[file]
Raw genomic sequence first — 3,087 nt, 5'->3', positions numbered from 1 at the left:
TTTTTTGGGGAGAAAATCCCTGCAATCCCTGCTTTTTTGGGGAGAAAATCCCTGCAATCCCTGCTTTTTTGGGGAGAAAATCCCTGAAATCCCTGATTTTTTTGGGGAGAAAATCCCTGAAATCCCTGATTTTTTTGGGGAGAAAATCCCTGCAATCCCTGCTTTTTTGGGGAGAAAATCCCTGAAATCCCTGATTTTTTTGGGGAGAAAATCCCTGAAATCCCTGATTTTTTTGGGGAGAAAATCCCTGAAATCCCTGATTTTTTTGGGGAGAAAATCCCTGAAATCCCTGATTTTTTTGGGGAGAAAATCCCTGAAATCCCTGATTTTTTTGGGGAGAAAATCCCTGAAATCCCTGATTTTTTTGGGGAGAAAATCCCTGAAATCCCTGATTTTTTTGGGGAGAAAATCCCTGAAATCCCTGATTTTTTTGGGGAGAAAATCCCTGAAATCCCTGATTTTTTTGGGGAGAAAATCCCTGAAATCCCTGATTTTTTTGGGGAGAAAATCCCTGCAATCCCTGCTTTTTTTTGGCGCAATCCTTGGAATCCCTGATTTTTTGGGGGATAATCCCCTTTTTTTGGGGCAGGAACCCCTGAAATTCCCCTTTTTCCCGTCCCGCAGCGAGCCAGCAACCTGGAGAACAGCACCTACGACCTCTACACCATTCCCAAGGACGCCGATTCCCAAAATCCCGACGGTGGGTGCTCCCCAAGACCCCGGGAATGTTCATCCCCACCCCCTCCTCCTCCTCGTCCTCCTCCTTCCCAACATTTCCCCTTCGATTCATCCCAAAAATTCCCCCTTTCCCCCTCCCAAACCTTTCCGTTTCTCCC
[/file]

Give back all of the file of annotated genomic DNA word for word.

Raw genomic sequence first — 3,087 nt, 5'->3', positions numbered from 1 at the left:
TTTTTTGGGGAGAAAATCCCTGCAATCCCTGCTTTTTTGGGGAGAAAATCCCTGCAATCCCTGCTTTTTTGGGGAGAAAATCCCTGAAATCCCTGATTTTTTTGGGGAGAAAATCCCTGAAATCCCTGATTTTTTTGGGGAGAAAATCCCTGCAATCCCTGCTTTTTTGGGGAGAAAATCCCTGAAATCCCTGATTTTTTTGGGGAGAAAATCCCTGAAATCCCTGATTTTTTTGGGGAGAAAATCCCTGAAATCCCTGATTTTTTTGGGGAGAAAATCCCTGAAATCCCTGATTTTTTTGGGGAGAAAATCCCTGAAATCCCTGATTTTTTTGGGGAGAAAATCCCTGAAATCCCTGATTTTTTTGGGGAGAAAATCCCTGAAATCCCTGATTTTTTTGGGGAGAAAATCCCTGAAATCCCTGATTTTTTTGGGGAGAAAATCCCTGAAATCCCTGATTTTTTTGGGGAGAAAATCCCTGAAATCCCTGATTTTTTTGGGGAGAAAATCCCTGCAATCCCTGCTTTTTTTTGGCGCAATCCTTGGAATCCCTGATTTTTTGGGGGATAATCCCCTTTTTTTGGGGCAGGAACCCCTGAAATTCCCCTTTTTCCCGTCCCGCAGCGAGCCAGCAACCTGGAGAACAGCACCTACGACCTCTACACCATTCCCAAGGACGCCGATTCCCAAAATCCCGACGGTGGGTGCTCCCCAAGACCCCGGGAATGTTCATCCCCACCCCCTCCTCCTCCTCGTCCTCCTCCTTCCCAACATTTCCCCTTCGATTCATCCCAAAAATTCCCCCTTTCCCCCTCCCAAACCTTTCCGTTTCTCCC